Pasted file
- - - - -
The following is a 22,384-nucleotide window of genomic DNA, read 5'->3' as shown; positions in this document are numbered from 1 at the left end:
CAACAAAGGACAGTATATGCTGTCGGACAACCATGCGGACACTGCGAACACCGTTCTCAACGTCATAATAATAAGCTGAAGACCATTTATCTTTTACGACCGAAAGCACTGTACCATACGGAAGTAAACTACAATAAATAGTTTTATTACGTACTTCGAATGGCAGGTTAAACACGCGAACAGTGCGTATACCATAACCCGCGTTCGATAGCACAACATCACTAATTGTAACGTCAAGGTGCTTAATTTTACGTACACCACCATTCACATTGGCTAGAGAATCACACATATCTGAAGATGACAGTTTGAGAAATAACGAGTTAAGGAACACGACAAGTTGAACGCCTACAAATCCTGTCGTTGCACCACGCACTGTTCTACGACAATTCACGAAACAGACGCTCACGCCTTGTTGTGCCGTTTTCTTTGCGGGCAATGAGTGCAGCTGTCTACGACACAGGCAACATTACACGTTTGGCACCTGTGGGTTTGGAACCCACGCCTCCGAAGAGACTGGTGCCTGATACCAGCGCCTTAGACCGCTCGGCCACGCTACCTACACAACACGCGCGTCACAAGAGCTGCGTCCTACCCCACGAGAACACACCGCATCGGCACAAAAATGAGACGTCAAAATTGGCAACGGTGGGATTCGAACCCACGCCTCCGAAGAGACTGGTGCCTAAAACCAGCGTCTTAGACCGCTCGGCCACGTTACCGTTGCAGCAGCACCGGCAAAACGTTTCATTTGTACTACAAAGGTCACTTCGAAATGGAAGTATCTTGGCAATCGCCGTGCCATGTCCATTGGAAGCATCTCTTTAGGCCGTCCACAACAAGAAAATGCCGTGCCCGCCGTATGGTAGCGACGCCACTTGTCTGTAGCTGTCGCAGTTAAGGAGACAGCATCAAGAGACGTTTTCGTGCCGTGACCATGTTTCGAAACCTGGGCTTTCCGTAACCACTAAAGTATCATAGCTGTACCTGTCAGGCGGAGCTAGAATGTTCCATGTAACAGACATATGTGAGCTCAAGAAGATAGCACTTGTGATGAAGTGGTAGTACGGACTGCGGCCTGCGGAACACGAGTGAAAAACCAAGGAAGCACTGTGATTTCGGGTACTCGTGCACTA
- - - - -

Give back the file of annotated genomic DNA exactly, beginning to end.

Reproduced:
The following is a 22,384-nucleotide window of genomic DNA, read 5'->3' as shown; positions in this document are numbered from 1 at the left end:
CAACAAAGGACAGTATATGCTGTCGGACAACCATGCGGACACTGCGAACACCGTTCTCAACGTCATAATAATAAGCTGAAGACCATTTATCTTTTACGACCGAAAGCACTGTACCATACGGAAGTAAACTACAATAAATAGTTTTATTACGTACTTCGAATGGCAGGTTAAACACGCGAACAGTGCGTATACCATAACCCGCGTTCGATAGCACAACATCACTAATTGTAACGTCAAGGTGCTTAATTTTACGTACACCACCATTCACATTGGCTAGAGAATCACACATATCTGAAGATGACAGTTTGAGAAATAACGAGTTAAGGAACACGACAAGTTGAACGCCTACAAATCCTGTCGTTGCACCACGCACTGTTCTACGACAATTCACGAAACAGACGCTCACGCCTTGTTGTGCCGTTTTCTTTGCGGGCAATGAGTGCAGCTGTCTACGACACAGGCAACATTACACGTTTGGCACCTGTGGGTTTGGAACCCACGCCTCCGAAGAGACTGGTGCCTGATACCAGCGCCTTAGACCGCTCGGCCACGCTACCTACACAACACGCGCGTCACAAGAGCTGCGTCCTACCCCACGAGAACACACCGCATCGGCACAAAAATGAGACGTCAAAATTGGCAACGGTGGGATTCGAACCCACGCCTCCGAAGAGACTGGTGCCTAAAACCAGCGTCTTAGACCGCTCGGCCACGTTACCGTTGCAGCAGCACCGGCAAAACGTTTCATTTGTACTACAAAGGTCACTTCGAAATGGAAGTATCTTGGCAATCGCCGTGCCATGTCCATTGGAAGCATCTCTTTAGGCCGTCCACAACAAGAAAATGCCGTGCCCGCCGTATGGTAGCGACGCCACTTGTCTGTAGCTGTCGCAGTTAAGGAGACAGCATCAAGAGACGTTTTCGTGCCGTGACCATGTTTCGAAACCTGGGCTTTCCGTAACCACTAAAGTATCATAGCTGTACCTGTCAGGCGGAGCTAGAATGTTCCATGTAACAGACATATGTGAGCTCAAGAAGATAGCACTTGTGATGAAGTGGTAGTACGGACTGCGGCCTGCGGAACACGAGTGAAAAACCAAGGAAGCACTGTGATTTCGGGTACTCGTGCACTA